Further, no longer can certain prescriptions be left in a mailbox, rather the prescription must be personally delivered with a signed receipt. How will this work? How many patients will be standing by their mailbox or at the post office for the attempted delivery? Imagine a letter carrier having to knock on dozens of doorbells, or climb stairs in an apartment building where mailboxes are clustered on the ground floor! Of course they will not. Instead, an overnight carrier will have to be used and this adds to the cost.
The Board claims this will cut down on theft. But where are the statistics on theft? And how exactly is this law to be enforced? How can the state of Georgia bring a New York pharmacy into a Georgia court?
My local pharmacist is a life saver and gets most of my business. But I should have the right to choose, not government making the choice for me by restricting competition and in effect, raising prices.
Gwinnett County Parks and Recreation (GCPR) will be celebrating Halloween from now until Halloween with events at various parks. There is an event for everyone, regardless of age or ability and some for even the furry friends.
Below are the various events and locations:
Deadline in December to get on calendar for Suwanee events
Races, festivals, concerts, movies, food trucks, and more - oh my! If your organization would like to be part of the City of Suwanee's eclectic event calendar in 2015, now is the time to submit an application. The City will accept applications for privately sponsored 2015 community events through December 10. Applications, which are available at suwanee.com, should be submitted with the $25 application fee; additional fees will be assessed for approved events.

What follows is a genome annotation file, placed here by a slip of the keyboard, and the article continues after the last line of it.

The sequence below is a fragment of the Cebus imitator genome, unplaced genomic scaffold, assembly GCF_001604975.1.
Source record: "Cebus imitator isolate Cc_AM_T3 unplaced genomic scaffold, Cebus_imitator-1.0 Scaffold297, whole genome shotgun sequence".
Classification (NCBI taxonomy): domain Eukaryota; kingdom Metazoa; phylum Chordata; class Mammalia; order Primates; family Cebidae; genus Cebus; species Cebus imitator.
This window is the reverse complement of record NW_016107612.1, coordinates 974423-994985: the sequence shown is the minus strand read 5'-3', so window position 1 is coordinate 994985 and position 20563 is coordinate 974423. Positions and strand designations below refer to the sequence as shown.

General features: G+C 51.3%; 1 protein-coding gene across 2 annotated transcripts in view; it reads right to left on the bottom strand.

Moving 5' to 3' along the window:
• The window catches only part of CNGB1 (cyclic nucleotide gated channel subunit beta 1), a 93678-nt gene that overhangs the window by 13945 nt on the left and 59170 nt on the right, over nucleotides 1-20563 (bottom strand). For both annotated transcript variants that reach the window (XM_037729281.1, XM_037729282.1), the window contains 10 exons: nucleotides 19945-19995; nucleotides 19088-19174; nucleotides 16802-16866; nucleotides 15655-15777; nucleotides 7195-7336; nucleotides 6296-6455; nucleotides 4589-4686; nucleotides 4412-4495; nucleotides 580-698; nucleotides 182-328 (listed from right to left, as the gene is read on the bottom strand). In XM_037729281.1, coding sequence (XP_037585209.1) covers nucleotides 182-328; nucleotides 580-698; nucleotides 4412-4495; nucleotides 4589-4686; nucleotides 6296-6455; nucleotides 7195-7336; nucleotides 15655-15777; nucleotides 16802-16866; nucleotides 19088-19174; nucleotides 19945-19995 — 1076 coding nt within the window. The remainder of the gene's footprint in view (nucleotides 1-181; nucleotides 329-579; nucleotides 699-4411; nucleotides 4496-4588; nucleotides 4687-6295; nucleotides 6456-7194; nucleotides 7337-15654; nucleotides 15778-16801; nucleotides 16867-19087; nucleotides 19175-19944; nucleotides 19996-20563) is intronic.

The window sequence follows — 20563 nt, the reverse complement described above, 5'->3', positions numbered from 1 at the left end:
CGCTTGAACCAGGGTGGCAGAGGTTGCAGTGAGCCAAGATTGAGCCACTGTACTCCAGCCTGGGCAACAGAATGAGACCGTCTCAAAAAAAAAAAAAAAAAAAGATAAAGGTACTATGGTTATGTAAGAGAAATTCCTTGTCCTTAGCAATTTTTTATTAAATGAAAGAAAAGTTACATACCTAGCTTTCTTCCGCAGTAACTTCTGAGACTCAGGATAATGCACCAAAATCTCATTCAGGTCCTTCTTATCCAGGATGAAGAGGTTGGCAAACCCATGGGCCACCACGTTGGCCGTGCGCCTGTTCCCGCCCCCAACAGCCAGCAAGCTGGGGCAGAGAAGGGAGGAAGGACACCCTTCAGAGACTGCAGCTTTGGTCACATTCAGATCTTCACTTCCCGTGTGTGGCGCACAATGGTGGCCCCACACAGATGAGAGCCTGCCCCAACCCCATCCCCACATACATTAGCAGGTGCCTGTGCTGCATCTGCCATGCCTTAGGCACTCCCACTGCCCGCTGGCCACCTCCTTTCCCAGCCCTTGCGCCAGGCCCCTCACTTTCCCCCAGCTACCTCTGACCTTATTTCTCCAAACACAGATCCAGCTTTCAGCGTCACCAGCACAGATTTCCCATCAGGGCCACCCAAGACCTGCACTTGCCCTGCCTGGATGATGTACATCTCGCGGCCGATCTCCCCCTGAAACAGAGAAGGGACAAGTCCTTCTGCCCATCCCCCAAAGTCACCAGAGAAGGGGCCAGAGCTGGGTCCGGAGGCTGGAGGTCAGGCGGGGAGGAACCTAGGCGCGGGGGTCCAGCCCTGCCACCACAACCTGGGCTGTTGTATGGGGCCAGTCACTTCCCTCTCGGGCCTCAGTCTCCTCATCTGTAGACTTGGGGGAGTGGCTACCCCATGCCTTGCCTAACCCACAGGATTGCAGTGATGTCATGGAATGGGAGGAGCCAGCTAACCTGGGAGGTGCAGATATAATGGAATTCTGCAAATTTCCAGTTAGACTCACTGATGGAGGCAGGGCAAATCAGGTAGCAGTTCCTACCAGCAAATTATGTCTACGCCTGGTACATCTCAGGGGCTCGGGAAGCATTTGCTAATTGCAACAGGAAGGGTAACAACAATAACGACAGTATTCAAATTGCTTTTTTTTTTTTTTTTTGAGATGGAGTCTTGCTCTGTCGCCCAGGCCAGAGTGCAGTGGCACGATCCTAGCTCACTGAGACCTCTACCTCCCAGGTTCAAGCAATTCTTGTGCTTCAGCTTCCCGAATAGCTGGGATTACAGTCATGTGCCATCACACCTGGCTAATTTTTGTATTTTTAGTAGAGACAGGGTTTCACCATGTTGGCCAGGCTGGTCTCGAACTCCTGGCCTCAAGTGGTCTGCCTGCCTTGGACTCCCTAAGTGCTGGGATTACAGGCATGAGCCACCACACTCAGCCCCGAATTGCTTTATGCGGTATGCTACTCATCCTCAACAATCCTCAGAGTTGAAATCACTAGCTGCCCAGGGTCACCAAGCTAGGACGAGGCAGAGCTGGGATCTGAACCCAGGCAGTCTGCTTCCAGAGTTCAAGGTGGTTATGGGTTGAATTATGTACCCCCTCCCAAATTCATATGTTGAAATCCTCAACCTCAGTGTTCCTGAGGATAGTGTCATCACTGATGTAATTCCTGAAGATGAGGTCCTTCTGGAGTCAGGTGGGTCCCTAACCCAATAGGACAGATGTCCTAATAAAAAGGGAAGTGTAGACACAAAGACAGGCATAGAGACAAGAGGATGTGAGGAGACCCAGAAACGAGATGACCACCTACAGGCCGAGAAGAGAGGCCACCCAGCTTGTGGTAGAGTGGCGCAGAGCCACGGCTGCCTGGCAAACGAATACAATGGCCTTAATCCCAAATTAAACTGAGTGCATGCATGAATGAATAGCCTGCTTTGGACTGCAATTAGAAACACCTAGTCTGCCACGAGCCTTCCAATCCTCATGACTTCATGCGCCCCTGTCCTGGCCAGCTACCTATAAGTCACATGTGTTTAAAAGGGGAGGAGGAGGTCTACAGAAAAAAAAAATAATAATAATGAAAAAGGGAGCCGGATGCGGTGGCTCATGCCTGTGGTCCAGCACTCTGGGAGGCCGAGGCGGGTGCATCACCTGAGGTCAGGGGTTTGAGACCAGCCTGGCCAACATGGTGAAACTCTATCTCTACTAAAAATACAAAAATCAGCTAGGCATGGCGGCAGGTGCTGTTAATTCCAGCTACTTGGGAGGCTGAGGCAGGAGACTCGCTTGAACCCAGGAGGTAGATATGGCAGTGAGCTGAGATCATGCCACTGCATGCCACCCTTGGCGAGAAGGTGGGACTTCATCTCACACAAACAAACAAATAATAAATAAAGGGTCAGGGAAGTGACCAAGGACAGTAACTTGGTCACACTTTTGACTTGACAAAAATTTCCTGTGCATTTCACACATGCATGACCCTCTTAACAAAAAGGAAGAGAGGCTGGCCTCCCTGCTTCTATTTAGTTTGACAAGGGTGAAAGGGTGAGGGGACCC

Once the City's 2015 event calendar is approved in January or February, no additional events will be added. Please note that submission of an application does not guarantee approval. Events will be evaluated based on dates requested, event type, and overall variety. All events should be free and open to the public.
Suwanee Town Center hosts more than 40 community events - nearly half
of which are planned by private groups and community organizations.
Eljesa Haxhiu, a Culinary Arts student at Gwinnett Technical College, who lives in Dahlonega, has won first place in a national recipe contest for Maple Leaf Farms, an Indiana-based producer of duck products. She earned $2,500 for her creation, Citrus Seared Duck Breast with Herb Goat Cheese. Her prize is also a win for Gwinnett Tech. The college's Culinary Arts program will receive $1,000 in duck products.
Eljesa Haxhiu, a Culinary Arts student at Gwinnett Technical College, who lives in Dahlonega, has won first place in a national recipe contest for Maple Leaf Farms, an Indiana-based producer of duck products.
success is not without hard work and dedication that expands well beyond
the classroom. "I spent about two weeks, literally every moment I
was awake and asleep, thinking about what I wanted to pair the duck with
and how I was going to plate it. I honestly felt like I won a million
dollars because of all the time I spent working on my recipe."
Kerri Crean, Culinary Arts program director at Gwinnett Tech, has high praise for Eljesa. "It is the dream of all instructors for a student to walk into their classroom who helps them to grow. Eljesa's passion and dedication to the craft inspires me to be a better instructor and continue to grow as a chef every day."
an award-winning chef, Eljesa won a gold medal in Culinary Arts at the
Georgia SkillsUSA State Competition and moved on to compete at the national
level. To enhance her skills and cultivate her creativity, she participated